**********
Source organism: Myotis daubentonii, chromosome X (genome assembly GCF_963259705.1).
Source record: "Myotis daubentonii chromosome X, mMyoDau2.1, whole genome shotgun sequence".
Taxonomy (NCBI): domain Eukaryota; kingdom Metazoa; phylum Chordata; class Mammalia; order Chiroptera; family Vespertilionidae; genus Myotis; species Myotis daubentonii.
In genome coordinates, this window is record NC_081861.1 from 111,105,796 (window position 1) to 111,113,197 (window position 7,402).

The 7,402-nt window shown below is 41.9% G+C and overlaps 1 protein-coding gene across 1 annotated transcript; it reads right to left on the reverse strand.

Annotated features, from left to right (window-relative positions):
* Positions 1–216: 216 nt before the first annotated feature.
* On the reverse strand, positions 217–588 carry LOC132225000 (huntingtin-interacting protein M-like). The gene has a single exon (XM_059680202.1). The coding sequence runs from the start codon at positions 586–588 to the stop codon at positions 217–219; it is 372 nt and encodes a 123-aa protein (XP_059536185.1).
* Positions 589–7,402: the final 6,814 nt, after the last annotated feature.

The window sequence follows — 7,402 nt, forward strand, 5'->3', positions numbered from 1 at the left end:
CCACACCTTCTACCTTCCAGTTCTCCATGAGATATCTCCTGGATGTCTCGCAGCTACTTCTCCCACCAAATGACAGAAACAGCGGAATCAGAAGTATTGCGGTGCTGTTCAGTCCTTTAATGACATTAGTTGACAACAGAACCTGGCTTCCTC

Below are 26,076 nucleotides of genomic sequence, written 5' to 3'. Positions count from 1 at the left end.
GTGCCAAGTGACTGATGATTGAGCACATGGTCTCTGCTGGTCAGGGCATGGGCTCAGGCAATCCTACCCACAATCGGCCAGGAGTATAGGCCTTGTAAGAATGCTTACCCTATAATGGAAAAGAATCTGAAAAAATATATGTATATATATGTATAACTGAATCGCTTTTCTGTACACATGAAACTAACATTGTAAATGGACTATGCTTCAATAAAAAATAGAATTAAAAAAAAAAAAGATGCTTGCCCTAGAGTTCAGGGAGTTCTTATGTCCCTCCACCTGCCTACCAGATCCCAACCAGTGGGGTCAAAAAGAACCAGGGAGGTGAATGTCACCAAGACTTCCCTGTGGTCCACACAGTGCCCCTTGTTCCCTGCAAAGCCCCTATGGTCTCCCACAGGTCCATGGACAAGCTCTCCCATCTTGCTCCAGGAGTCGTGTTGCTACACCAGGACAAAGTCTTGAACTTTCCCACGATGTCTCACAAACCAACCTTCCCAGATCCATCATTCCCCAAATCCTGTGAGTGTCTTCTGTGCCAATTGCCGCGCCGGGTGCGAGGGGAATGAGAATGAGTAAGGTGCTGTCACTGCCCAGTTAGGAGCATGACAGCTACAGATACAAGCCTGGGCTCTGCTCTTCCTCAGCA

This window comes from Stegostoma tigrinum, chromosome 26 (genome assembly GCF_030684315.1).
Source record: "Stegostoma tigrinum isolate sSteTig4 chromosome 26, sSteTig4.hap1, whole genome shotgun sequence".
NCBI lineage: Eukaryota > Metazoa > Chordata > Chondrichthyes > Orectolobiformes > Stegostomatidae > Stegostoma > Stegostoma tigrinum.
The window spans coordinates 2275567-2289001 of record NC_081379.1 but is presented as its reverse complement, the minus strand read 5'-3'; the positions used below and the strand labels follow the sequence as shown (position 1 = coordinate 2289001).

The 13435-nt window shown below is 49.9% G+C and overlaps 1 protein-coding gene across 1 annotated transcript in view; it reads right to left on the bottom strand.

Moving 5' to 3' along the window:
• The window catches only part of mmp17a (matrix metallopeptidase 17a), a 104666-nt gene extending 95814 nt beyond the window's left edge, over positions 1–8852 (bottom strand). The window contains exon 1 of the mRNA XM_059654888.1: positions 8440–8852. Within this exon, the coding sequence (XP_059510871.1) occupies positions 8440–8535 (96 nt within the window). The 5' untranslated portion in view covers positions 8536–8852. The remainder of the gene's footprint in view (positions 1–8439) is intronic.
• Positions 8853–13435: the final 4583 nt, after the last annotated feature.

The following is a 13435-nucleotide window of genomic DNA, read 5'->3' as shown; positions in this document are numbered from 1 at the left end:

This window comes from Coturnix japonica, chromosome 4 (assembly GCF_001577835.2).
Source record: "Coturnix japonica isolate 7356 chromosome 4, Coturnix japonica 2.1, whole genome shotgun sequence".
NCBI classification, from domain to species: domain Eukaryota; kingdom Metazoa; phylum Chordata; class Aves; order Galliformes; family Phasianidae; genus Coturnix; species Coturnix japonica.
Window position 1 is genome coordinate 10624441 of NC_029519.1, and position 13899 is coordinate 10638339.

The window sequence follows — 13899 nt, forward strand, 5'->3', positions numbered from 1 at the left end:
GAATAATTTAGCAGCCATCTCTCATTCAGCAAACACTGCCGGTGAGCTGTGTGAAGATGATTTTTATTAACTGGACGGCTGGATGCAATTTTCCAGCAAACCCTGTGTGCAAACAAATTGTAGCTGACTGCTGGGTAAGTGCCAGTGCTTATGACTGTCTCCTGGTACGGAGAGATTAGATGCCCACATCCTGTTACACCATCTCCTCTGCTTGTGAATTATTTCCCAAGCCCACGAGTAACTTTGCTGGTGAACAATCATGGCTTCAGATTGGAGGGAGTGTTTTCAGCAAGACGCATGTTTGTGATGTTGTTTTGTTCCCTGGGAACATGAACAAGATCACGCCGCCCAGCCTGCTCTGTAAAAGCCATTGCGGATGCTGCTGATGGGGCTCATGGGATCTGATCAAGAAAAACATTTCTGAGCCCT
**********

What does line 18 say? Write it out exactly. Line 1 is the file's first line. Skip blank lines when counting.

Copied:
The 13435-nt window shown below is 49.9% G+C and overlaps 1 protein-coding gene across 1 annotated transcript in view; it reads right to left on the bottom strand.